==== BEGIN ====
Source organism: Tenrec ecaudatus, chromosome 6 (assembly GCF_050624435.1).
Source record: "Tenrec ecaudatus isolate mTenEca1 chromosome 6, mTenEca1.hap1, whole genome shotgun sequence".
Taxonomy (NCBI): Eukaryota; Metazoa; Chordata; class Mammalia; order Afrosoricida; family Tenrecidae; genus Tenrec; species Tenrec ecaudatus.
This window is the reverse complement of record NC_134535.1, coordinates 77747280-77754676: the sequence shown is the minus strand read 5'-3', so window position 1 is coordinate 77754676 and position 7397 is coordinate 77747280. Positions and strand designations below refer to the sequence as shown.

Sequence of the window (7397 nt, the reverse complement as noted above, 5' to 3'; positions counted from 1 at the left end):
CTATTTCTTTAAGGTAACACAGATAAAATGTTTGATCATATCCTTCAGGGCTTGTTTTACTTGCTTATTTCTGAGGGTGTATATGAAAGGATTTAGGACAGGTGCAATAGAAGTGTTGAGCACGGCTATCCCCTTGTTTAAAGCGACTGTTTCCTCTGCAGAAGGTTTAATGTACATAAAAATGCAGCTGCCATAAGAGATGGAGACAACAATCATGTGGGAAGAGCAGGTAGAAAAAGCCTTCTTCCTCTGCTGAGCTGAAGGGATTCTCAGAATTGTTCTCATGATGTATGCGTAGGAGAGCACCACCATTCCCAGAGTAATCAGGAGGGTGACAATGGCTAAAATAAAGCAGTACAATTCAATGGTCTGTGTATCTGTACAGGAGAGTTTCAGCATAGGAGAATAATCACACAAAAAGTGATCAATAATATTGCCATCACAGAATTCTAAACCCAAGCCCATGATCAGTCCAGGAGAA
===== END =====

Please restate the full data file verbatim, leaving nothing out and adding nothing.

Source organism: Tenrec ecaudatus, chromosome 6 (assembly GCF_050624435.1).
Source record: "Tenrec ecaudatus isolate mTenEca1 chromosome 6, mTenEca1.hap1, whole genome shotgun sequence".
Taxonomy (NCBI): Eukaryota; Metazoa; Chordata; class Mammalia; order Afrosoricida; family Tenrecidae; genus Tenrec; species Tenrec ecaudatus.
This window is the reverse complement of record NC_134535.1, coordinates 77747280-77754676: the sequence shown is the minus strand read 5'-3', so window position 1 is coordinate 77754676 and position 7397 is coordinate 77747280. Positions and strand designations below refer to the sequence as shown.

Sequence of the window (7397 nt, the reverse complement as noted above, 5' to 3'; positions counted from 1 at the left end):
CTATTTCTTTAAGGTAACACAGATAAAATGTTTGATCATATCCTTCAGGGCTTGTTTTACTTGCTTATTTCTGAGGGTGTATATGAAAGGATTTAGGACAGGTGCAATAGAAGTGTTGAGCACGGCTATCCCCTTGTTTAAAGCGACTGTTTCCTCTGCAGAAGGTTTAATGTACATAAAAATGCAGCTGCCATAAGAGATGGAGACAACAATCATGTGGGAAGAGCAGGTAGAAAAAGCCTTCTTCCTCTGCTGAGCTGAAGGGATTCTCAGAATTGTTCTCATGATGTATGCGTAGGAGAGCACCACCATTCCCAGAGTAATCAGGAGGGTGACAATGGCTAAAATAAAGCAGTACAATTCAATGGTCTGTGTATCTGTACAGGAGAGTTTCAGCATAGGAGAATAATCACACAAAAAGTGATCAATAATATTGCCATCACAGAATTCTAAACCCAAGCCCATGATCAGTCCAGGAGAA